Massachusetts has created a model based on public-private partnerships, a promising blueprint other states should follow.
Growth without jobs. That’s the prospect an editorial in The New York Times posed a couple of weeks ago. That headline, sparked by the government’s report that the U.S. economy created 209,000 jobs in July, likely strikes a chord with policy makers and working families anxious about the sluggish pace of the economy’s full recovery.
Interestingly, an NBC News/Wall Street Journal poll released just a few days later found that 64% of those polled said the Great Recession is still having an impact on them, and 49% believe the country is still in a recession.
In itself, the July number is not terrible. It actually continues the six-month trend of 200,000 or more jobs created. But, coming on the heels of the 277,000 new jobs we saw in June, it is the latest month of the all-too-familiar, up and down trend of the last few years. At this rate, it could take three to four more years before unemployment falls to 4.7%, a last seen in November 2007 prior to the recession.
What will it take to change this trajectory?
Usually at this point the observers bemoan the gridlock in Washington or speculate about the Federal Reserve. However, instead of waiting for a Washington solution, business and government leaders must act where they can, and that’s at the regional level. Mayors, governors and the business community must use the road map they already have in hand, a playbook for creating jobs that focuses on driving innovation and competitiveness through small businesses and entrepreneurs across three key areas – capital, skills and ecosystems.
This playbook is already gaining traction in some parts of the country. On Wednesday, for example, Massachusetts Gov. Deval Patrick signed an $80 million package to spur innovation and job creation, which passed with broad support by the legislature. Notably, it includes key elements from each area of the jobs playbook.
First, it expands access to capital for small businesses and entrepreneurs. In a recently released Harvard Business School working paper, we show that credit for small businesses is still scarce and is having a dampening effect on the economy’s recovery. The Massachusetts package allows the state pension fund to invest at least $150 million in institutions that make capital available to small business and very young companies that are still developing their products and services. It also provides $1.5 million through the public-private partnership MassVentures to support early-stage, tech startups as they move from concept to commercialization.
Second, in the area of skills, among other things, Massachusetts will create an Advanced Manufacturing, Technology and Hospitality Training Trust Fund and provide funds for MassCAN, a partnership that includes entities such as Google GOOG , Microsoft MSFT , the Mass Business Roundtable, the Mass Tech Collaborative, and the Massachusetts Competitive Partnership, all of whom have pledged dollar-for-dollar support for a computer science education initiative in public schools.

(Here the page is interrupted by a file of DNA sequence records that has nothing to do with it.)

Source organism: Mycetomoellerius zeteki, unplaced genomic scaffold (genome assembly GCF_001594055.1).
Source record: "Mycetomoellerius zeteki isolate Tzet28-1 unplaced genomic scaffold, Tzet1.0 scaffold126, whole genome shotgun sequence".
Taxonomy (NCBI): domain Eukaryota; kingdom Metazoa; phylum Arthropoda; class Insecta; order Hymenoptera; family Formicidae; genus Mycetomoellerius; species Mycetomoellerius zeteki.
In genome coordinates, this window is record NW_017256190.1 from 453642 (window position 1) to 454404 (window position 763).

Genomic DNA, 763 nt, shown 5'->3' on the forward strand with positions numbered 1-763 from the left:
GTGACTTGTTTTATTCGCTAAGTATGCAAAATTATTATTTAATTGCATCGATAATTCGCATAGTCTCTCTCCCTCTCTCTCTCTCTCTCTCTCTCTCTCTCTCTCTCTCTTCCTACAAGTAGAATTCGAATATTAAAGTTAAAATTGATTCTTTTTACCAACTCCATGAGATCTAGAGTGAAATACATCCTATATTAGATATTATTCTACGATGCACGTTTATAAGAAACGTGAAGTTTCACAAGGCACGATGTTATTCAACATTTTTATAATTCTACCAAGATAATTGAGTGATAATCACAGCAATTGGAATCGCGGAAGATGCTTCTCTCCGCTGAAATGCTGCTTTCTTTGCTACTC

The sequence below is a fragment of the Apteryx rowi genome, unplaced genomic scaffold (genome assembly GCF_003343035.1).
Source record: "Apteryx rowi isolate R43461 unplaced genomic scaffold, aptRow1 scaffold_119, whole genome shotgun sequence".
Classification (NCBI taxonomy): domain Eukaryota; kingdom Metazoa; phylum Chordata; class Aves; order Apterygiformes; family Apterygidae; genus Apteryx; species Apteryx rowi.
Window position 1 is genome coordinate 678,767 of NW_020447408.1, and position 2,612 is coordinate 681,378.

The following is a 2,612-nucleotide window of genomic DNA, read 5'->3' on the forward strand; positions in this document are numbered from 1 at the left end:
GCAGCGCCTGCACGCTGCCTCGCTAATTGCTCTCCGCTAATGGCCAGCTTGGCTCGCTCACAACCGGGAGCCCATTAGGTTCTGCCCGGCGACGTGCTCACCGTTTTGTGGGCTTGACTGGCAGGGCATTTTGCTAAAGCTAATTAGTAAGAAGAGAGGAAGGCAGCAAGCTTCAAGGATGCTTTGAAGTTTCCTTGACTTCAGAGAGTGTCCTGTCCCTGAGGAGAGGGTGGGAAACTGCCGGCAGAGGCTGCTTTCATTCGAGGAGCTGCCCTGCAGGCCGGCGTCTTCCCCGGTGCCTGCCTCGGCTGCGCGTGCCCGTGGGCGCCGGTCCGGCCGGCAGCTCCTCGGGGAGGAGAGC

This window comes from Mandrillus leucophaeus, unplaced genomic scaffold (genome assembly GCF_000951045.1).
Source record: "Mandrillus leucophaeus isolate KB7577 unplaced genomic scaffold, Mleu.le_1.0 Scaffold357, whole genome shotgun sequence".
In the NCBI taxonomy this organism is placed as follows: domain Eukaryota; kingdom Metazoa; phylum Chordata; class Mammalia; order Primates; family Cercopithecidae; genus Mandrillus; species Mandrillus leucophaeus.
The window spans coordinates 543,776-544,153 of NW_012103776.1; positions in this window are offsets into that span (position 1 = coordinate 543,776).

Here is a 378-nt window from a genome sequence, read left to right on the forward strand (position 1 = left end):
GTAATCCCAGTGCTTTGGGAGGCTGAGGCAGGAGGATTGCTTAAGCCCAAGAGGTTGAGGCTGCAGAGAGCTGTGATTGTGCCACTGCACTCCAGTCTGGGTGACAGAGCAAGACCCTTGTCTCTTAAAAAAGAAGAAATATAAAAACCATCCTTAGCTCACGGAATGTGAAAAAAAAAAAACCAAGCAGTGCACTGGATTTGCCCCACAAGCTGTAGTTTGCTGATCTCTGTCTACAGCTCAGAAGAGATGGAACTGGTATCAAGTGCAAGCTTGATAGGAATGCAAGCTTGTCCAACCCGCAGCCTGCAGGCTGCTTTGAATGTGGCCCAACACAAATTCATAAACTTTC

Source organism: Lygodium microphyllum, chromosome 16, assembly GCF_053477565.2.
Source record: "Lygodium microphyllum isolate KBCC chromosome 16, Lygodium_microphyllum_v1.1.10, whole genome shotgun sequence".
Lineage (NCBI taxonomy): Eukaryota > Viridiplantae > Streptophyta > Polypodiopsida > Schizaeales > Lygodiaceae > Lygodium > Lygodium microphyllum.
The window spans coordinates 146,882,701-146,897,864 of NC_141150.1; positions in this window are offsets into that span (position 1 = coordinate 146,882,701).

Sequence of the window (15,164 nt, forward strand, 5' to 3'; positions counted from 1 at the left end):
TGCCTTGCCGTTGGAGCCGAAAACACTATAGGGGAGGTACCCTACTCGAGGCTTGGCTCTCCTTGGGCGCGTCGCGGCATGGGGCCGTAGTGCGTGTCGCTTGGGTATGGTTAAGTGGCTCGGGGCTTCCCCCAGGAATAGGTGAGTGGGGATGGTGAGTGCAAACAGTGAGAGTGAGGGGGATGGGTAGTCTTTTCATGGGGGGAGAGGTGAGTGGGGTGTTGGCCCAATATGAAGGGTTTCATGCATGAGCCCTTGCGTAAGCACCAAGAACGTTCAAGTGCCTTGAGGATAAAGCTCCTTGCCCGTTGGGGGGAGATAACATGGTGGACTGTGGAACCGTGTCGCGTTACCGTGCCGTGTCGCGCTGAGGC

Finally, Massachusetts, like many other states, is investing in its entrepreneurial ecosystem.
New institutions like incubators, accelerators, and shared work spaces are part of their equation, as are programs like the Innovation Commercialization Seed Fund, a competitive grant program for researchers and students at public and private universities to test business ideas in the marketplace. All of these create more support and opportunities for entrepreneurs and early-stage firms by providing infrastructure, networks and other critical resources.
Yes, this is one state, but there are two important things to point out about this legislation: First, it takes proven economic strategies and tailors them to the assets and opportunities of the region. Second, it leverages public-private partnerships and has support from both business and government.
Wait for Washington to act? We could. But in Massachusetts and other parts of the country government and business leaders are not waiting. They are taking parts of the playbook for jobs and driving solutions that make sense.
This is the way to stop the sluggish, up-down tack we’ve been on from month-to-month. Small businesses and entrepreneurs are the engine for job creation and since the recession they have not had the fuel needed to be firing on all cylinders. These strategies can change that, and in doing so, are making sure we can remove the phrase “growth without jobs” from our economic vocabulary.
Karen Mills is a senior fellow with the Harvard Business School and the Harvard Kennedy School focused on competitiveness, entrepreneurship and innovation. She was a member of President Obama’s Cabinet, serving as Administrator of the U.S. Small Business Administration from 2009 to 2013.